Kurtz doesn’t want to make a career of kicking up press controversy instead of reporting on it.

“I am not trying to shrink the zone where people can just be people, but if you don’t want something reported, you probably shouldn’t say it in front of a dozen reporters,” he says.

Which of These Things? Two Post stories about Chinatown were headlined thusly: On Feb. 2—”Hear It Roar: Chinatown Springs Back to Life.” On March 1—”Neighborhood Isn’t Cheering About Arena’s Impact.” Must have been a rough month.

Hume Rising star and Hill staffer Sandy Hume was offered a job at U.S News and World Report the day before he took his life, according to James Ledbetter of the Village Voice. By phone yesterday, U.S. News editor James Fallows said he tried to reach Hume several times on Feb. 21, leaving messages extending him the job offer.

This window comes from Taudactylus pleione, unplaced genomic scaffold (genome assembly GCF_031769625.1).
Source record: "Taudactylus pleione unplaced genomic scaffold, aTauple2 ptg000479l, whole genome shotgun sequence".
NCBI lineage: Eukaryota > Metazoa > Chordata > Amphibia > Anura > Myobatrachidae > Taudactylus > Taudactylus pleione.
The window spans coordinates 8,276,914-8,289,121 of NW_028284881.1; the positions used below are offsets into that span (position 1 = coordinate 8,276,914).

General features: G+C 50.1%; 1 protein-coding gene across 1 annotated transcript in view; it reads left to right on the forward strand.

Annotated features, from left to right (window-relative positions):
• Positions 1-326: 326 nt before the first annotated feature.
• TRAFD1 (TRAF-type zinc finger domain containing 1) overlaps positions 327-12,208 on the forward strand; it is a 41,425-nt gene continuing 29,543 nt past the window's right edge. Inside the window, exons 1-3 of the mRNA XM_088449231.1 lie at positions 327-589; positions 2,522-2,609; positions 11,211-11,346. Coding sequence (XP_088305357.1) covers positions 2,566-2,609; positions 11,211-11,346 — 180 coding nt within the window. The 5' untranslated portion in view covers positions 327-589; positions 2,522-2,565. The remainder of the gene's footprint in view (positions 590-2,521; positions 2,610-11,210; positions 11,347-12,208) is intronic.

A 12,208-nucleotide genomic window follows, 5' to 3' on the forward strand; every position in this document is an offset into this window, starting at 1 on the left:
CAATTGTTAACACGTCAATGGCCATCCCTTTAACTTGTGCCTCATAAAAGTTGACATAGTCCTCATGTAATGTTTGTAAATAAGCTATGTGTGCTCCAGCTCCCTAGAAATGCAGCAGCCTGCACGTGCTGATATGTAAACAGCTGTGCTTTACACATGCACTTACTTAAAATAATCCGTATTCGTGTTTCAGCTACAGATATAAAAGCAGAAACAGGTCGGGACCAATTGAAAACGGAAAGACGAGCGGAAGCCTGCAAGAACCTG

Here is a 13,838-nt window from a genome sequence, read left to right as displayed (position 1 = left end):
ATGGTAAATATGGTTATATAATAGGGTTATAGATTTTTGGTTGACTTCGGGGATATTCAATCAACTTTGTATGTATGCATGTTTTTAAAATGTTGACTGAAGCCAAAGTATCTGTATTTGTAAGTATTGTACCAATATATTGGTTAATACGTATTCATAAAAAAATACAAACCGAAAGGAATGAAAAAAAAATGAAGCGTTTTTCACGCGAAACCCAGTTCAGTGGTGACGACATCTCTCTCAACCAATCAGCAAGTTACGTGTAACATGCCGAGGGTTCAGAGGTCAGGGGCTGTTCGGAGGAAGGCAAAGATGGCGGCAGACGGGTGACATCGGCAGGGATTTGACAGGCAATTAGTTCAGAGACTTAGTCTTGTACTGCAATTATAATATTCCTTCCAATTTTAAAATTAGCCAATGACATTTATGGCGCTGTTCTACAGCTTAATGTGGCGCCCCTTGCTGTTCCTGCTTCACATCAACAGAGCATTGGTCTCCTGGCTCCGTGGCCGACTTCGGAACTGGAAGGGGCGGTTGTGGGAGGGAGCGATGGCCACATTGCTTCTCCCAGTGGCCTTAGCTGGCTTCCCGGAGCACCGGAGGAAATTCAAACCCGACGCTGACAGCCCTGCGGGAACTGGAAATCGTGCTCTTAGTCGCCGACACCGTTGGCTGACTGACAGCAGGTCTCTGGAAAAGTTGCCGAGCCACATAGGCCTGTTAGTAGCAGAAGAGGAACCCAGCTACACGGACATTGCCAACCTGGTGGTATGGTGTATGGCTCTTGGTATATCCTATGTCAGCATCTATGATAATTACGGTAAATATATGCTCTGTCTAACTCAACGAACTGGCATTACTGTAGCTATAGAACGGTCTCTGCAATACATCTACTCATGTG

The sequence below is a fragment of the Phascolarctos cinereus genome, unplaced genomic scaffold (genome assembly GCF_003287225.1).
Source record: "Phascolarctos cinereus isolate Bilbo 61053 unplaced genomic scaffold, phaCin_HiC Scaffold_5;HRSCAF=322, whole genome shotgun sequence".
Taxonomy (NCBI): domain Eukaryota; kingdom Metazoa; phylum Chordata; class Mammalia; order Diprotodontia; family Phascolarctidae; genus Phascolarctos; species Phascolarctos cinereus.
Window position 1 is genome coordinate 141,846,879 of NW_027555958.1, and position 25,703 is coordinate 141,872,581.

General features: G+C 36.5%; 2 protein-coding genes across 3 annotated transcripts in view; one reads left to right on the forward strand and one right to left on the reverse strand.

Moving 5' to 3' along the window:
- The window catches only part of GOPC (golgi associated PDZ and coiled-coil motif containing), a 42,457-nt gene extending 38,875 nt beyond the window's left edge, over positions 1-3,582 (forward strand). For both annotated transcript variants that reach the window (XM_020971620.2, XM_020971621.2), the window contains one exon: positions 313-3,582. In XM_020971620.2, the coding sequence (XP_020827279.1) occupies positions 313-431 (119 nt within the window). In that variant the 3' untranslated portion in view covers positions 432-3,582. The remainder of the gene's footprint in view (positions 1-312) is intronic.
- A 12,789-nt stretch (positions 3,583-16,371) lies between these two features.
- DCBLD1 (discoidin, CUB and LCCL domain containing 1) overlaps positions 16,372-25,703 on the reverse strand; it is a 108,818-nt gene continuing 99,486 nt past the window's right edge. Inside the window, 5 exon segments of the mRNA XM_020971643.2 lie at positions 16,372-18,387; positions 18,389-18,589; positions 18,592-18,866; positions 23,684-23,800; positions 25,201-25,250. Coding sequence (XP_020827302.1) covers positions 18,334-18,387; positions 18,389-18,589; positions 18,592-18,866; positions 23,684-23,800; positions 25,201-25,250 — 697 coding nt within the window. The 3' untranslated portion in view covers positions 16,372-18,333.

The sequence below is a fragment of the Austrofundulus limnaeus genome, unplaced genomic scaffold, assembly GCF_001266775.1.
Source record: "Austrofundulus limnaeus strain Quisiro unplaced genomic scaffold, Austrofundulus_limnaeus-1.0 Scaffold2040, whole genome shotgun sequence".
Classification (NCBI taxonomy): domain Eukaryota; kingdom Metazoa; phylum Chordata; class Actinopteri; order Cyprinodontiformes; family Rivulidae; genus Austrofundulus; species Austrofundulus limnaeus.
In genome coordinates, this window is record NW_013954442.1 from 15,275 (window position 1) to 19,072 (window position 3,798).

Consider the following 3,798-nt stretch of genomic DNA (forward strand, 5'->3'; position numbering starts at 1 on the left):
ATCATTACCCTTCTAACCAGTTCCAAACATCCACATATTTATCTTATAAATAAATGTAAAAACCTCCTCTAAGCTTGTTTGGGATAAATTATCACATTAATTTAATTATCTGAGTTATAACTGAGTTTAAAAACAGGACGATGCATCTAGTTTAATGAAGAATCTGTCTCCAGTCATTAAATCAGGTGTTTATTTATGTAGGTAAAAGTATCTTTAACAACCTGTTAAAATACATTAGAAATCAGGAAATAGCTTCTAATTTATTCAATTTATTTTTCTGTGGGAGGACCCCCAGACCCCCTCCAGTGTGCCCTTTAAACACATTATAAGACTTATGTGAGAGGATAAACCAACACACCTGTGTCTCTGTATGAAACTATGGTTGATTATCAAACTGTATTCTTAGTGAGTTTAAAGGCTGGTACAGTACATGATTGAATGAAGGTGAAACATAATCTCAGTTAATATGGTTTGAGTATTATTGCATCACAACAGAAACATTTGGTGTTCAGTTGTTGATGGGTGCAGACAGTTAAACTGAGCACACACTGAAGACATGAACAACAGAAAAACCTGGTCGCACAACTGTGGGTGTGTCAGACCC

“We talked for about six months about a position, and we made a deal just before he died….He had an energy and bushy-tailedness that you like in a newspaper person his age. All of the reasons that people felt bad about his death are the reasons that we wanted to have him with us,” says Fallows.

Hume, who had struggled with alcohol problems, reportedly despaired after he was pulled over in the early morning hours of Feb. 22 and charged with reckless driving, driving under the influence, speeding, and running a stoplight. He apparently tried to hang himself with his own shoelaces while in custody and was treated at D.C. General. Hume was sent to the city mental health office, according to reports, and at some point later in the day, he returned to his Arlington home and shot himself. —David Carr

E-mail Paper Trail at dcarr@washcp.com or call (202) 332-2100.